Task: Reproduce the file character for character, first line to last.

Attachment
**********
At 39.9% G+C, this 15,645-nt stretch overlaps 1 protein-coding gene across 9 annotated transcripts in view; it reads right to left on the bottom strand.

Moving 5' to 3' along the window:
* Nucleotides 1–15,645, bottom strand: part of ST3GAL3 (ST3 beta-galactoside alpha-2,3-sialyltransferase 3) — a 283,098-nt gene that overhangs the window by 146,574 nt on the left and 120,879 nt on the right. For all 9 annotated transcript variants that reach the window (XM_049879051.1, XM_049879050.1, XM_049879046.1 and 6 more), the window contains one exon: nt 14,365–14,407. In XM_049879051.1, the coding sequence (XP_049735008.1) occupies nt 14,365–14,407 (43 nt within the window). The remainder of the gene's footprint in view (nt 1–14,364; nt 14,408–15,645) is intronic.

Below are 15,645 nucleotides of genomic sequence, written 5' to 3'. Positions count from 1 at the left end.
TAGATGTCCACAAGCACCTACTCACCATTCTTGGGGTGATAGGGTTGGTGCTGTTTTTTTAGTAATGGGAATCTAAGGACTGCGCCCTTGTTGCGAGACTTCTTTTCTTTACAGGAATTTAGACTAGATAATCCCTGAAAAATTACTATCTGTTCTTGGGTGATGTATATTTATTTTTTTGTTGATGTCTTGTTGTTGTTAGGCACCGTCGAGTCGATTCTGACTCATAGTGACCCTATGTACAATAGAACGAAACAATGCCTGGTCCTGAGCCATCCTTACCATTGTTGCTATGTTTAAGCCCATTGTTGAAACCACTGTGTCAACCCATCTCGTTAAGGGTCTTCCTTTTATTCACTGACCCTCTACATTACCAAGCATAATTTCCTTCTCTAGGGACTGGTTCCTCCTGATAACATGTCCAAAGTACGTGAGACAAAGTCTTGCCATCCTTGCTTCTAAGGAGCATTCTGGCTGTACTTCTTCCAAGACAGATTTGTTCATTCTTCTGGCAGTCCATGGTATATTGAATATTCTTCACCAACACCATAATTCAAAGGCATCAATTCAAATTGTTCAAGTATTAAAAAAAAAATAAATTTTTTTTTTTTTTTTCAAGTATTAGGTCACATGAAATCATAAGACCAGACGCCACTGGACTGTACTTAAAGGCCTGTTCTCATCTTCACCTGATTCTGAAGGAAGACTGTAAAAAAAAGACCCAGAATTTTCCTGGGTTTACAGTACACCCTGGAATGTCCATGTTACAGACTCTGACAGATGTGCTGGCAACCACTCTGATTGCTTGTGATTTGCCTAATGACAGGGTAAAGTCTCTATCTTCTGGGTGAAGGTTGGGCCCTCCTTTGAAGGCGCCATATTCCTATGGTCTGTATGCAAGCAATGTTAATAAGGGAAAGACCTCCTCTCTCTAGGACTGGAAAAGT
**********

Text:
At 39.9% G+C, this 15,645-nt stretch overlaps 1 protein-coding gene across 9 annotated transcripts in view; it reads right to left on the bottom strand.

Moving 5' to 3' along the window:
* Nucleotides 1–15,645, bottom strand: part of ST3GAL3 (ST3 beta-galactoside alpha-2,3-sialyltransferase 3) — a 283,098-nt gene that overhangs the window by 146,574 nt on the left and 120,879 nt on the right. For all 9 annotated transcript variants that reach the window (XM_049879051.1, XM_049879050.1, XM_049879046.1 and 6 more), the window contains one exon: nt 14,365–14,407. In XM_049879051.1, the coding sequence (XP_049735008.1) occupies nt 14,365–14,407 (43 nt within the window). The remainder of the gene's footprint in view (nt 1–14,364; nt 14,408–15,645) is intronic.

Below are 15,645 nucleotides of genomic sequence, written 5' to 3'. Positions count from 1 at the left end.
TAGATGTCCACAAGCACCTACTCACCATTCTTGGGGTGATAGGGTTGGTGCTGTTTTTTTAGTAATGGGAATCTAAGGACTGCGCCCTTGTTGCGAGACTTCTTTTCTTTACAGGAATTTAGACTAGATAATCCCTGAAAAATTACTATCTGTTCTTGGGTGATGTATATTTATTTTTTTGTTGATGTCTTGTTGTTGTTAGGCACCGTCGAGTCGATTCTGACTCATAGTGACCCTATGTACAATAGAACGAAACAATGCCTGGTCCTGAGCCATCCTTACCATTGTTGCTATGTTTAAGCCCATTGTTGAAACCACTGTGTCAACCCATCTCGTTAAGGGTCTTCCTTTTATTCACTGACCCTCTACATTACCAAGCATAATTTCCTTCTCTAGGGACTGGTTCCTCCTGATAACATGTCCAAAGTACGTGAGACAAAGTCTTGCCATCCTTGCTTCTAAGGAGCATTCTGGCTGTACTTCTTCCAAGACAGATTTGTTCATTCTTCTGGCAGTCCATGGTATATTGAATATTCTTCACCAACACCATAATTCAAAGGCATCAATTCAAATTGTTCAAGTATTAAAAAAAAAATAAATTTTTTTTTTTTTTTTCAAGTATTAGGTCACATGAAATCATAAGACCAGACGCCACTGGACTGTACTTAAAGGCCTGTTCTCATCTTCACCTGATTCTGAAGGAAGACTGTAAAAAAAAGACCCAGAATTTTCCTGGGTTTACAGTACACCCTGGAATGTCCATGTTACAGACTCTGACAGATGTGCTGGCAACCACTCTGATTGCTTGTGATTTGCCTAATGACAGGGTAAAGTCTCTATCTTCTGGGTGAAGGTTGGGCCCTCCTTTGAAGGCGCCATATTCCTATGGTCTGTATGCAAGCAATGTTAATAAGGGAAAGACCTCCTCTCTCTAGGACTGGAAAAGT